Detecting misuse of hallucinogens

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    Detecting misuse of hallucinogens
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    Detecting misuse of hallucinogens

    More accidents due to rising consumption of hallucinogens

    The consumption of hallucinogens is rising sharply across Europe. Both the number of seizures and the quantities seized are on the increase. In the past 12 months, around 20% of drug users have taken LSD and 13% have taken ketamine. This increases the risk of people driving under the influence of hallucinogens.

    When drug users take hallucinogens, it seems to them as though the world dissolves into a series of kaleidoscopic images. They hear colours, see sounds and are no longer able to perceive their environment accurately. They are unable to concentrate or pay attention, their response times are slowed and their ability to make sound judgements evaporates. In some cases, users no longer perceive themselves as separate beings and feel as though they have merged into their surroundings.

    Many users know that they are hallucinating and remain incredibly communicative but are no longer able to cope with reality. Anyone driving in this state is a danger to themselves and to others. The effects are usually long-lasting—often persisting for over 12 hours in the case of LSD. An additional risk is presented by unpredictable flashbacks—where users suddenly re-experience the effects of the drug for weeks or months after consumption. Some traffic experts recommend not driving a car for up to three months after taking hallucinogens.

    What are hallucinogens?
    Hallucinogens are a group of drugs that have a particularly strong effect on the mind. They alter a person’s perception of reality—of sounds, colours and shapes. Physical dependency is unlikely but persistent psychosis can occur after just one use. “Flashbacks”, in which users re-experience the effect of the drug even months after taking it, are particularly unpredictable.

    Hallucinogenic substances are divided into two different types: The first includes substances such as LSD, psilocybin, psilocin and mescalin, which are also naturally occurring. Other hallucinogenic plants include angel’s trumpet (Brugmansia) and hydrangeas that are commonly grown in front gardens, as well as nutmeg.

    The second type of hallucinogen consists of synthetic substances like ketamine. Many of these are anaesthetic drugs that produce hallucinations at low doses but will only have an anaesthetic effect at higher doses.

    The seizures recorded by the European Monitoring Centre for drugs and Drug addiction (EMCDDA) indicate that consumption is growing in Europe—in terms of both frequency and quantities. The Netherlands is seeing an increase in ketamine use on the nightclub scene, while there are reports of large seizures of LSD in some Scandinavian countries. In addition, both France and the Netherlands are experiencing a growth in the consumption of laughing gas (dinitrogen monoxide). Laughing gas is readily available, even for minors. Control of this substance presents a challenge for authorities, as it is permitted for commercial purposes, such as the inflation of balloons or in the chargers of whipped cream dispensers. 19 countries have reported seizures of a total of 158 kilos of hallucinogenic mushrooms. Young adults (aged 15 to 34) are particularly likely to experiment with these substances. All these indications have prompted the EMCDDA to call for improved monitoring, as the situation in Europe is very heterogeneous and hallucinogens are not recorded consistently.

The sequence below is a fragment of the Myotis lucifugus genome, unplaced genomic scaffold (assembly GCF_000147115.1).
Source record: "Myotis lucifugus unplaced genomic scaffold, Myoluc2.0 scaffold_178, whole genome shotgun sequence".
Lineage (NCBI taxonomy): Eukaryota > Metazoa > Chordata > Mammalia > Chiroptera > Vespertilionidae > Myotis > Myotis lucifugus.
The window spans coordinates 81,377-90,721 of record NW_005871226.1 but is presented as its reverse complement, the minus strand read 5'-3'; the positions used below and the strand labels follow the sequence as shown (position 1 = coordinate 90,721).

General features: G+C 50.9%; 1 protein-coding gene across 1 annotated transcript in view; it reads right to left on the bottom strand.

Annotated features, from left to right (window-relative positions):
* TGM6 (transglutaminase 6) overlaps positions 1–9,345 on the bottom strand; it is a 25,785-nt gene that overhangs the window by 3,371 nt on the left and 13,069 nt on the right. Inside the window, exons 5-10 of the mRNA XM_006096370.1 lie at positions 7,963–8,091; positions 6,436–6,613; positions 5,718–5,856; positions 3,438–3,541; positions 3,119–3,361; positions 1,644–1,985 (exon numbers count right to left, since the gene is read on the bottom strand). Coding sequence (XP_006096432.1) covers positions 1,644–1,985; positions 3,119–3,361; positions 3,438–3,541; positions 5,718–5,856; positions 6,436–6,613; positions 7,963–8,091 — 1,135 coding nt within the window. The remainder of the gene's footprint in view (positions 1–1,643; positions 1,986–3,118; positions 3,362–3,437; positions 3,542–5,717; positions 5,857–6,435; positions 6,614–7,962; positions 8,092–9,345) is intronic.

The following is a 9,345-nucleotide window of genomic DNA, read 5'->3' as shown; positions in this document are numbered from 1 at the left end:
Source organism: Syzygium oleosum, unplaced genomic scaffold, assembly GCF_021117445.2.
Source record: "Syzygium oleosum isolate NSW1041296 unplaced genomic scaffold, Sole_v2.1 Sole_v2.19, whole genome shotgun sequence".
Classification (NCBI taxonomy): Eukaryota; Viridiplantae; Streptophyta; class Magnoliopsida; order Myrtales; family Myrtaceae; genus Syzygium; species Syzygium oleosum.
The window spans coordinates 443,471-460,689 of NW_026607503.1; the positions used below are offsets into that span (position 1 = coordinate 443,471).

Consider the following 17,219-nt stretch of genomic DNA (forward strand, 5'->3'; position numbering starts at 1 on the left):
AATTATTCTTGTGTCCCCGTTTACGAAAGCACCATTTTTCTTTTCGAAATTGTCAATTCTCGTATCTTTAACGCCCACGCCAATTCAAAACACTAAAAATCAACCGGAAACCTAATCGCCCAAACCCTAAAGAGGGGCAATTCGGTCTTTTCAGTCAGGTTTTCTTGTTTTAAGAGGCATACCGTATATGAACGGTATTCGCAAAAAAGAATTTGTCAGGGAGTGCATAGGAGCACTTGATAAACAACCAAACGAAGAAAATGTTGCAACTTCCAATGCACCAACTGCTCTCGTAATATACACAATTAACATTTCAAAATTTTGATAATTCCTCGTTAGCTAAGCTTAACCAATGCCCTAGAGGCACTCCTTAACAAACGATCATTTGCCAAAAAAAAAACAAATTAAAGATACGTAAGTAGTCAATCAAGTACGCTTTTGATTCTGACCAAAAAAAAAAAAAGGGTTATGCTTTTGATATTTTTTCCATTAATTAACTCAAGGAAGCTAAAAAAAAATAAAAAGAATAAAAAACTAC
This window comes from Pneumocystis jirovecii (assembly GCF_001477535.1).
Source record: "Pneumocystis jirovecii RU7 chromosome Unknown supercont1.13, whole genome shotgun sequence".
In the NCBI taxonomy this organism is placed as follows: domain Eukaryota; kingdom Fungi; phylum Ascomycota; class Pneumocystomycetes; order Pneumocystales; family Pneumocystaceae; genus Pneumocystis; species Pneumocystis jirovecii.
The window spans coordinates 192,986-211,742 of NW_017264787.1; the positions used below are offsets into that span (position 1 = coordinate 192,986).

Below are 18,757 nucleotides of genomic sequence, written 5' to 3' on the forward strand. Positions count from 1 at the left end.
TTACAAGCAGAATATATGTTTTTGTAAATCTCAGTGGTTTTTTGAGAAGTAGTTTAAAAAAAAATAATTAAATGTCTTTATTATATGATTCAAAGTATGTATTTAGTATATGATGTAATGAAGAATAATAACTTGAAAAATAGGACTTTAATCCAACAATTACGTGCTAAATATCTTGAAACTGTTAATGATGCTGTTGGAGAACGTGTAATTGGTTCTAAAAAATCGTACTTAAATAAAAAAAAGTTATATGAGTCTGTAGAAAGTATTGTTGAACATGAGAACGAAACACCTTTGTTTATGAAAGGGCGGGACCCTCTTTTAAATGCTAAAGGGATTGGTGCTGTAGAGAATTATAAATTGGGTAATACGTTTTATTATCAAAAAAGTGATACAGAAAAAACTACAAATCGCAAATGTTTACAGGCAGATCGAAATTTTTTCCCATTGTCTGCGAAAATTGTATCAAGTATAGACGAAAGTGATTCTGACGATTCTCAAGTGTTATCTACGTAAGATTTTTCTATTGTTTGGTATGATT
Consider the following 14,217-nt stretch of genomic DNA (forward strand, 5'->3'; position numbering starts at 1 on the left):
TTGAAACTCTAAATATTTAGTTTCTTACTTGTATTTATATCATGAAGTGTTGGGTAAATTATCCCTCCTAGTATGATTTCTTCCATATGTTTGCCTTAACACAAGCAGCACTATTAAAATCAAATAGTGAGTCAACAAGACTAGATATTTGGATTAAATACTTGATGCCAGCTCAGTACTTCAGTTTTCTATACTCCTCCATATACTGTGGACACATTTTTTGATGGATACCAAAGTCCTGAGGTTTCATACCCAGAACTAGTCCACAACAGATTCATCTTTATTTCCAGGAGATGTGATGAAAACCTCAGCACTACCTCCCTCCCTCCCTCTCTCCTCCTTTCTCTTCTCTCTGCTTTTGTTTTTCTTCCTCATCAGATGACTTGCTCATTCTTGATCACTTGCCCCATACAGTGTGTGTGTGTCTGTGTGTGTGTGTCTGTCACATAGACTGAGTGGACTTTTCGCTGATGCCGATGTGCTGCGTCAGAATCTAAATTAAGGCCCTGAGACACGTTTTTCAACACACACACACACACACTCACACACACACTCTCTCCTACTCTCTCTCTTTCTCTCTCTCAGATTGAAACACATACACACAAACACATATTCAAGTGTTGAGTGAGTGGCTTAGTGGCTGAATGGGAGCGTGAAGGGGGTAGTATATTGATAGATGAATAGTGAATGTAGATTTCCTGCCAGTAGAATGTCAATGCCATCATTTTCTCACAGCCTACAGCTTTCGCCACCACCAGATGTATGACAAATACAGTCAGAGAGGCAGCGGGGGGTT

Conspicuous signs of hallucinogen misuse
    Some of the main signs of taking hallucinogens:

    Physical symptoms Behavioural effects Other signs
    Dilated pupils Partial or total loss of concentration Small colourful squares of printed paper, usually for tearing off
    Shivering, goosebumps Confusion, disorientation Small colourful tablets in various shapes
    Motor disturbances, impaired vision Hallucinations Small unidentified objects in special packaging
    (“purple pyramids”) all of which may be scattered around the car or stored in a purse or wallet.
    Sweating Panic, paranoia
    Difficulty speaking Aggression
    Elevated pulse, blood pressure, body temperature Impaired perception of reality
    Uncontrollable laughter

    For reliable identification of irregularities, instruction and practical training are recommended, for instance as offered by Securetec.

    Growing consumption also always means an increase in the number of people who can no longer assess dangerous situations realistically and may, for example, choose to drive home while under the influence of a hallucinogenic drug. Intensive awareness-raising and appropriate screening serve to combat this risk. There is as yet no rapid saliva screening test for LSD but this type of test is ideal for detecting other hallucinogens.


    The DrugWipe® 6 S rapid screening test reliably detects ketamine consumption in saliva—
    just ask, we’re always happy to help.


    European Drug Report 2022, European Monitoring Centre for Drugs and Drug Addiction (EMCDDA), Lisbon — Deutsche Hauptstelle für Suchtfragen e.V. (German Centre for Addiction Issues), Hamm, — Bundesanstalt für Straßenwesen (German Federal Highway Research Institute),, Bergisch Gladbach